Edison felt his invention would be best as a business dictating machine, and he is spurred along to go back to his invention after Bell approached him about the machine.
Bell continued to work on the machine, however, and in his Volta Laboratory, he made several improvements to the machine, changing the tin to wax-coated cardboard cylinders and making the needle or stylus move side to side in a zigzag pattern.
Bell’s wax-coated cylinders and cutting stylus was patented in 1886 and called the graphophone. It paved the way to improve on the invention even more, because the wax lasted longer than tin foil.
Bell’s Volta Graphophone Company merged with other companies, and eventually evolved into Columbia Records. The graphophone itself was earlier popular as a dictating machine, but found favor as a slot “entertainment” machine in 1889 in the United States, giving rise to parlors where one could visit and drop a coin into a slot and play the magic machine.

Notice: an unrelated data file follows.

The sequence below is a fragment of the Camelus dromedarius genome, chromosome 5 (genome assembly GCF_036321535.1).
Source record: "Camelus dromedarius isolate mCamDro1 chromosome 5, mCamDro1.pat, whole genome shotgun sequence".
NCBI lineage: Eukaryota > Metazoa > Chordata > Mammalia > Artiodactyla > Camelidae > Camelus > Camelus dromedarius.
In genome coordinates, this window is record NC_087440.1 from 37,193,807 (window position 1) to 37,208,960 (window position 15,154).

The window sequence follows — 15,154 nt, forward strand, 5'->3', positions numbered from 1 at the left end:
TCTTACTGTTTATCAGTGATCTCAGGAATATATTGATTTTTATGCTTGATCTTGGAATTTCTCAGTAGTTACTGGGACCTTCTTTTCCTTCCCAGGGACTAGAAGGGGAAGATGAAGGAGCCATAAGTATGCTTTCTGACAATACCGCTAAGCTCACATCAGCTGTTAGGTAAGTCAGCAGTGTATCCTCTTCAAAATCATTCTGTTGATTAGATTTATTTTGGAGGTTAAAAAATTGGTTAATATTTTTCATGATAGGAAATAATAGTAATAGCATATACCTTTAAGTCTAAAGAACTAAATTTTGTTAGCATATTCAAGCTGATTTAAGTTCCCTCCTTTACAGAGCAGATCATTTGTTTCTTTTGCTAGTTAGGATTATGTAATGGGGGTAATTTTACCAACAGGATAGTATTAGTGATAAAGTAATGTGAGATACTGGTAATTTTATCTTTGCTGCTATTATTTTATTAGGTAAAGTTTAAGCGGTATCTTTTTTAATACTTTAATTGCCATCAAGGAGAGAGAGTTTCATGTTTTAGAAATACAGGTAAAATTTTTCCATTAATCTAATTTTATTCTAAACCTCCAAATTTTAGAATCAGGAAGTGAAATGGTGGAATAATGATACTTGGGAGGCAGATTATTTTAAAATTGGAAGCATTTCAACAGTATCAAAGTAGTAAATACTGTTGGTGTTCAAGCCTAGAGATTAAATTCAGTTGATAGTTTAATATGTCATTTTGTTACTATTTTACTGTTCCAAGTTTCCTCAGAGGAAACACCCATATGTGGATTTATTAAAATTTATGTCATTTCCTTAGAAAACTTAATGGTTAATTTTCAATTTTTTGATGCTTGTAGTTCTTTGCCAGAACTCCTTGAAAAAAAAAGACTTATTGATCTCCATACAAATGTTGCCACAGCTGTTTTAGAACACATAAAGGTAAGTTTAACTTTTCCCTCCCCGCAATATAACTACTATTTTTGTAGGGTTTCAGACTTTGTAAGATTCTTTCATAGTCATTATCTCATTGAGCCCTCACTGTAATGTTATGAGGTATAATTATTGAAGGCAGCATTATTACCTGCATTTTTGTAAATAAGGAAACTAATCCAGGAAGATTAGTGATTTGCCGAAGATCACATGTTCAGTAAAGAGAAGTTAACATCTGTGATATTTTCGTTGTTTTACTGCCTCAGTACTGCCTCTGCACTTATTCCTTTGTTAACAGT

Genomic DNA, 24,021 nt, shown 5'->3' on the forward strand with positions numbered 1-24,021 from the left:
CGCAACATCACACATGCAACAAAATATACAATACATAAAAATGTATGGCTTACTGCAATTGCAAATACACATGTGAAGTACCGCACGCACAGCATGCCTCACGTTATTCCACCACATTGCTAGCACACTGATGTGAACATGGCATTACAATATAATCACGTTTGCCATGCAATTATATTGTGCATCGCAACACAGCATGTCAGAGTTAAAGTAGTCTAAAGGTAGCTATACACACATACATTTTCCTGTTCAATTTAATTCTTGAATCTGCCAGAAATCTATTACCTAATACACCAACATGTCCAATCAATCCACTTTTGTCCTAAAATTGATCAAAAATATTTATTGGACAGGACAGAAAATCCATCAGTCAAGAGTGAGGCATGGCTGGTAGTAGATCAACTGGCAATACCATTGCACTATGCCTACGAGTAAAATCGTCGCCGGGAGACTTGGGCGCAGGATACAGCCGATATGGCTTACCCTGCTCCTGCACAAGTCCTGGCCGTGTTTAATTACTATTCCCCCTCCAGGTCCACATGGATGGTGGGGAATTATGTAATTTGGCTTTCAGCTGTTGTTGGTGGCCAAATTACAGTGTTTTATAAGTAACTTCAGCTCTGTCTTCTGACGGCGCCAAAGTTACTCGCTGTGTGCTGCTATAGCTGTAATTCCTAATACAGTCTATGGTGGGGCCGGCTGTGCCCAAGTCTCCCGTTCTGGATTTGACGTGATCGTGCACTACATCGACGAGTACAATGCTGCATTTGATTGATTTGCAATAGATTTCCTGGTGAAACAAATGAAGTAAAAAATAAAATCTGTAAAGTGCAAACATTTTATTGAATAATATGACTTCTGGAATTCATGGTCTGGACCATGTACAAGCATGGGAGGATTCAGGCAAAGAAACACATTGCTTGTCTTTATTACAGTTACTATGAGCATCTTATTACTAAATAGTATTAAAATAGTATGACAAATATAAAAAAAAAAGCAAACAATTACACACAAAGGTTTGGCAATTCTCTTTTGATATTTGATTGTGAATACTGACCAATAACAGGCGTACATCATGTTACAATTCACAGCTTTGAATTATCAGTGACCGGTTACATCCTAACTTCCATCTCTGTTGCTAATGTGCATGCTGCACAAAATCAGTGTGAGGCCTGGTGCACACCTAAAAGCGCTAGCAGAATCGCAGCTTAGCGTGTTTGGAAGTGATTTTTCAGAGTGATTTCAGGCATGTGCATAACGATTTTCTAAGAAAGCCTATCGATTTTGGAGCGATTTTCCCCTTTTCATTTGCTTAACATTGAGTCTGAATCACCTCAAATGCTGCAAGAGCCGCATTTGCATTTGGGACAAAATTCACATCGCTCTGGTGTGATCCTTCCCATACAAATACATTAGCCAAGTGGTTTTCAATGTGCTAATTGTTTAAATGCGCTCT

In the 1890s, German-born American Emile Berliner took the idea of cylinders and used a flat disc with a groove running around the edge of a disc, coining the term gramophone. He founded the United States Gramophone Company in 1894. This Berliner invention paved the way for modern day discs that became vinyl in 1949, and records that were seen up into the 20th century, and brought about turntables and ultimately the idea for the compact disc, or CD.